- Development of a genetic modification protocol for a previously non-genetic tractable butanol production strains.
- Re-engineering of evolved traits into clean strain backgrounds.


- Traits identified which allows better conversion of sugars to butanol.
- Adaptive laboratory evolution protocol, which only introduces few and beneficial mutations.
- Better genetic understanding of Clostridial solvent producers.
- Targeted genetic modification protocol developed for an industrial production strain, which was previously un-tractable.
- Identification of a clostridial compatible hydrolysis process for lignocellulosic feedstocks.

- Start-up of commercial bio-butanol production in the USA
- ButaNext: Next Generation Bio-butanol (Horizon 2020 LCE11)
- W2Bu: Cost Competitive Conversion of Municipal Solid Waste to Advanced biofuels (ERA-Net + BESTF)
- BIOFOREVER: BIO-based products from FORestry via Economically Viable European Routes (Horizon 2020)
- MAXBIO - Maximizing conversion yields in Biorefining (IB CATALYST)


Implementation and exploitation of results

- De-risking the cellulosic butanol production by initiating sugar to butanol at CMR.

So far 3 publications has been published, an additional publication accepted and one is in active preparation.

Green Biologics is taken part in a University of Nottingham led Marie Sklodowska Curie Innovative Training Networks (ETN) - CLOSPORE (2015-2019)
Exploitation Route Our findings are of value to others attempting to commercialise processes based on clostridial chassis, such as LanzaTech and ZuvaSyntha
Sectors Agriculture, Food and Drink,Chemicals,Energy,Environment,Manufacturing, including Industrial Biotechology

Description Microbial formation of acetone, isopropanol, and butanol is largely restricted to bacteria belonging to the genus Clostridium. This ability has been industrially exploited over the last 100 years. The solvents are important feedstocks for the chemical and biofuel industry. However, biological synthesis suffers from high substrate costs and competition from chemical synthesis supported by the low price of crude oil. To render the biotechnological production economically viable again, improvements in microbial and fermentation performance are necessary. However, no comprehensive comparisons of respective species and strains used and their specific abilities exist today. The genomes of a total 30 saccharolytic Clostridium strains, representative of the species Clostridium acetobutylicum, C. aurantibutyricum, C. beijerinckii, C. diolis, C. felsineum, C. pasteurianum, C. puniceum, C. roseum, C. saccharobutylicum, and C. saccharoperbutylacetonicum, have been determined; 10 of them completely, and compared to 14 published genomes of other solvent-forming clostridia. Two major groups could be differentiated and several misclassified species were detected. Our findings represent a comprehensive study of phylogeny and taxonomy of clostridial solvent producers that highlights differences in energy conservation mechanisms and substrate utilization between strains, and allow for the first time a direct comparison of sequentially selected industrial strains at the genetic level. Detailed data mining is now possible, supporting the identification of new engineering targets for improved solvent production.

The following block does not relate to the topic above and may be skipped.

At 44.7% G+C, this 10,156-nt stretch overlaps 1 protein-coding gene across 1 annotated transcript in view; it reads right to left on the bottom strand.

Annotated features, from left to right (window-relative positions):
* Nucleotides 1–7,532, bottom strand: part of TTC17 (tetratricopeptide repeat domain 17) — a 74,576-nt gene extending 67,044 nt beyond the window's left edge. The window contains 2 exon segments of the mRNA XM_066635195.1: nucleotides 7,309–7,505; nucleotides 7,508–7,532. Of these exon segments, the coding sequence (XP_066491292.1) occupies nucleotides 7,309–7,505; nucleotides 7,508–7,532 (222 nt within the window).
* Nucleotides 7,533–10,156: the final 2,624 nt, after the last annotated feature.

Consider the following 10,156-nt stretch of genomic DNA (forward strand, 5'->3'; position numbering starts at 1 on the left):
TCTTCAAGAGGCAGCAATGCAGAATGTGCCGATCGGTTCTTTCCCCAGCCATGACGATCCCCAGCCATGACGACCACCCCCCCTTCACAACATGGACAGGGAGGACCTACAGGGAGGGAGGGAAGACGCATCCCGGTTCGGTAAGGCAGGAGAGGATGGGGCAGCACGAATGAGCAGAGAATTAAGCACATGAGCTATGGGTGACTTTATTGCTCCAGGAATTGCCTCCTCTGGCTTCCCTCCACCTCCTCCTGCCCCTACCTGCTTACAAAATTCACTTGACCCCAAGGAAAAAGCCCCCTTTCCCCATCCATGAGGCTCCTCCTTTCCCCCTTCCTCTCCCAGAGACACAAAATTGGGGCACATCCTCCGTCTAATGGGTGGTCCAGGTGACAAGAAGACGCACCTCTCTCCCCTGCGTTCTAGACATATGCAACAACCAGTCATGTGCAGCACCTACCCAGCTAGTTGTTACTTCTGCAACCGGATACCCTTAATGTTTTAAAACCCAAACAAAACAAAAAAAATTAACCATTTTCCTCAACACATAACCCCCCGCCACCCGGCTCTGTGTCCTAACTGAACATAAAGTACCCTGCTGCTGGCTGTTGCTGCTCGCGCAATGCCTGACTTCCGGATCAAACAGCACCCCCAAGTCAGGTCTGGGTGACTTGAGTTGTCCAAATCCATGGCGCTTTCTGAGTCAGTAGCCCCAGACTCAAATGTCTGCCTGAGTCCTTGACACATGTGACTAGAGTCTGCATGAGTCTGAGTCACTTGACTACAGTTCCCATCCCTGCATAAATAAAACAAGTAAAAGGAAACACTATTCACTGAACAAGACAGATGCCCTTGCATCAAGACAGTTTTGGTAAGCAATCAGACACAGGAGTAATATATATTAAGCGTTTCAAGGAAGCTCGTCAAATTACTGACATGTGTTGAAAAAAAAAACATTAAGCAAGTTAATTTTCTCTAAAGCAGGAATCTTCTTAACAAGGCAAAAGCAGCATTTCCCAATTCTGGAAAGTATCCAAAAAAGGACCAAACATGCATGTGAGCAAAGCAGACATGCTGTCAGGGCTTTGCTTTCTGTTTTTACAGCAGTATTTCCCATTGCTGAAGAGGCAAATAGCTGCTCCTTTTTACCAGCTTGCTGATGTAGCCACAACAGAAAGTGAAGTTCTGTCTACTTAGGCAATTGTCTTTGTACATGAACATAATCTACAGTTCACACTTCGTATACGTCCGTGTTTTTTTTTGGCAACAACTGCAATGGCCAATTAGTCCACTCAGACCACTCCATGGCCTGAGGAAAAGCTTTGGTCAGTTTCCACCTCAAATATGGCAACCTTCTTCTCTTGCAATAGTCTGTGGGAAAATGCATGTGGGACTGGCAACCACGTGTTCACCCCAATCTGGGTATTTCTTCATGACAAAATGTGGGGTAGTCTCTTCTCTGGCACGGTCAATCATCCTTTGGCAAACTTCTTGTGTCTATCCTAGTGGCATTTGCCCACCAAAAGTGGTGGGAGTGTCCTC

First Year Of Impact 2017
Sector Chemicals,Energy,Manufacturing, including Industrial Biotechology
Impact Types Economic

Description HORIZON2020 Marie Curie ETN, CLOSPORE
Amount € 3,946,605 (EUR)
Funding ID 642068 
Organisation European Commission 
Department Horizon 2020
Sector Public
Country European Union (EU)
Start 03/2015 
End 02/2018
Description IB Catalyst Round 4 Early Stage Translation
Amount £514,000 (GBP)
Funding ID BB/N022718/1 
Organisation Biotechnology and Biological Sciences Research Council (BBSRC) 
Sector Public
Country United Kingdom
Start 05/2016 
End 04/2021
Description Mexican CONACYT Fellowship
Amount $25,000 (USD)
Funding ID 250293 
Organisation National Council on Science and Technology (CONACYT) 
Sector Public
Country Mexico
Start 07/2015 
End 06/2016